I have a son from a previous relationship. He is 8 years old and lives with his mother. I am now married and have two other kids, and he is with us regularly about 20% of his time. I have shared custody.

He recently mentioned he has been visiting Sunday prayers with his mom and her new boyfriend for several months in that new "church" they attend. I inquired some more and found out that the group in particular is an evangelical group. I have some experience with this group because part of my extended family belonged/still belongs to the same group.

I consider myself on the very atheist end of the spiritual spectrum, while his mother has been a moderate catholic, like most people in our environment. I have been raised moderately catholic but left as soon as I was an adult.

I recently attended a wedding ceremony of that very group, and the sermon included a stab against "people who don't believe in anything", who they apparently loathe. I felt directly addressed. I also know of some people from that group who have cut ties with close family members that didn't want to join their circle.

So this creates a bit of a tension field and I am worried he might be slowly drawn away from me.

His mother hasn't mentioned anything yet; she and I are not on the greatest of terms, and our relationship has slightly degraded lately. I suspect this also has to do with her new religious orientation.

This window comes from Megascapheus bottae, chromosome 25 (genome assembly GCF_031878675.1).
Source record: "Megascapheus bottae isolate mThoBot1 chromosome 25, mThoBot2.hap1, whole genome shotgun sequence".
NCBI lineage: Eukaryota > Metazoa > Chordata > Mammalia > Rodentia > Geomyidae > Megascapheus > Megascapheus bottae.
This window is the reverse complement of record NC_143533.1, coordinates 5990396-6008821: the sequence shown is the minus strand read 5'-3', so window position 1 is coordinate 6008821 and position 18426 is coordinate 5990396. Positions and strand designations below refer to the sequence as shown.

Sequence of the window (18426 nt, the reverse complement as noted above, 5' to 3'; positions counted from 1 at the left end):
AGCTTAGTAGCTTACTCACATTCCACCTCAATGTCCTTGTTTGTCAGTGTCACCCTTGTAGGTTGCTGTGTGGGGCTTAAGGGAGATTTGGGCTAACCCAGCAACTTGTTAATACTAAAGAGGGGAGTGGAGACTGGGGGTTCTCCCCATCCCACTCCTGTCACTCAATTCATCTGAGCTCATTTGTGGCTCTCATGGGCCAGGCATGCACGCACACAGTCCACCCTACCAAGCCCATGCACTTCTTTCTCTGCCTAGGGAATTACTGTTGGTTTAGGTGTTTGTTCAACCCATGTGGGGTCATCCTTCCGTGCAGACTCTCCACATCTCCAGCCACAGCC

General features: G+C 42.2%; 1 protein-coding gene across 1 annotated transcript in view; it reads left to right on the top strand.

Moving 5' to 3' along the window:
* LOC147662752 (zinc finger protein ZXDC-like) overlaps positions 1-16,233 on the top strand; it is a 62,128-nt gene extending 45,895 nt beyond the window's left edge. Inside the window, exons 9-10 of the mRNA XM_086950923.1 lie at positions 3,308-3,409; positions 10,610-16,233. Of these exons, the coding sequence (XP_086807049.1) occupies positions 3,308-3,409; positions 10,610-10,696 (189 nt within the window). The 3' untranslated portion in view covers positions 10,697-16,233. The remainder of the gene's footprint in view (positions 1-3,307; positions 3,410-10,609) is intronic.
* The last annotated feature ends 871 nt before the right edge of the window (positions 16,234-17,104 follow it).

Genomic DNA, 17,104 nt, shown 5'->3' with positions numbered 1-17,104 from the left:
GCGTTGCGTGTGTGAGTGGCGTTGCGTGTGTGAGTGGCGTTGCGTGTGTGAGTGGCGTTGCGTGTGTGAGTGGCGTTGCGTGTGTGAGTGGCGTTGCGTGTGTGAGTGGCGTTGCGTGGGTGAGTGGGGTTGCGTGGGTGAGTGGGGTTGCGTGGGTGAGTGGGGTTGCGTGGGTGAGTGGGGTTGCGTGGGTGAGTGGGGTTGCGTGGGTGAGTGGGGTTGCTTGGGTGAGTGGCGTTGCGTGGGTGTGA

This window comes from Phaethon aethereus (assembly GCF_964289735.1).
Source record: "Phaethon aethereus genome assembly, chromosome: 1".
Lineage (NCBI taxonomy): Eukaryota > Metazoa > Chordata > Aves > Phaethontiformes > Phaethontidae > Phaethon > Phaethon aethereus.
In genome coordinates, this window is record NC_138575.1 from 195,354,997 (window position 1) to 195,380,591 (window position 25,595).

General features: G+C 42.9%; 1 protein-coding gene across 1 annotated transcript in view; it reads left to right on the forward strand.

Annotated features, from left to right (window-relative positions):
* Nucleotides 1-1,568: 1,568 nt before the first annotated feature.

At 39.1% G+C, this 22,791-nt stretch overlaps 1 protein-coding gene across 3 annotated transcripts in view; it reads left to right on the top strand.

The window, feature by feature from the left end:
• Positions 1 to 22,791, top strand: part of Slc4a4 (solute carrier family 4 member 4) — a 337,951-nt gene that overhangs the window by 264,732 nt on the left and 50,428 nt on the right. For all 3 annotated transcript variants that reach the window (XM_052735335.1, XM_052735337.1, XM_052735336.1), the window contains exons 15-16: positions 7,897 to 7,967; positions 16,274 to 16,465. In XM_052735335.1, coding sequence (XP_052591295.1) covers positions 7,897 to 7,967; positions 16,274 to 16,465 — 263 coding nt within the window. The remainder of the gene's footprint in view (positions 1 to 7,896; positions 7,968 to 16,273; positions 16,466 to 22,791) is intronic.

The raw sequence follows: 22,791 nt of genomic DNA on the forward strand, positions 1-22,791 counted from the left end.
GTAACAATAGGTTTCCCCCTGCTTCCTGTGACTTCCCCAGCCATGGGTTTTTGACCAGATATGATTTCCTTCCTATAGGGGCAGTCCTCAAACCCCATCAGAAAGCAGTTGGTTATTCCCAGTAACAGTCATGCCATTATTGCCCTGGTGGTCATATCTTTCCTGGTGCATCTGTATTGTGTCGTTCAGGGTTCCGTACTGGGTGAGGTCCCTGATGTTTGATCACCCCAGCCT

How do I approach this topic with his mother? I do not wish to interfere with her spirituality, but when it comes to my son being taught that people like his dad are ill-guided poor souls, that is not something I take lightly either. Am I wrong to think she was supposed to tell me when she introduced him to that group?

And also, how do I talk to my son about this? I always encouraged him not to believe what others tell him to believe, but to find out what it is that works for him. I would never tell him that his mother's actions might be bad for him, but I do sense some cult-like tendencies in this group that I would like to protect him from without rising fear in him.

  • 1
    Is it an option to have him over every Sunday or on most of them? (Also, it looks like there's plenty of case law on the topic). Sep 9, 2017 at 15:09
  • Having him over every Sunday was my first thought as well, but I think that's not an option.
    – beetkeeper
    Sep 14, 2017 at 22:27
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    I can't believe I'm suggesting this, but you might want to join him at the church once or twice to see what kind of place it really is.
    – Erik
    Sep 18, 2017 at 15:22
  • @Erik Just show up. Its a great idea.
    – user29389
    Sep 18, 2017 at 17:41
  • Does he appear to be enjoying church at all? Or is he being dragged there? Both situations warrant very different discussions.
    – Weckar E.
    Sep 28, 2017 at 12:15

5 Answers 5


I don't know what this group teaches other than what you've described above, and let's be blunt: if you're an atheist and they're evangelical Christians, you're probably not a totally unbiased source. For example, do they really "loathe" people who do not believe the same as they do, or do they just say that they're wrong? I don't know.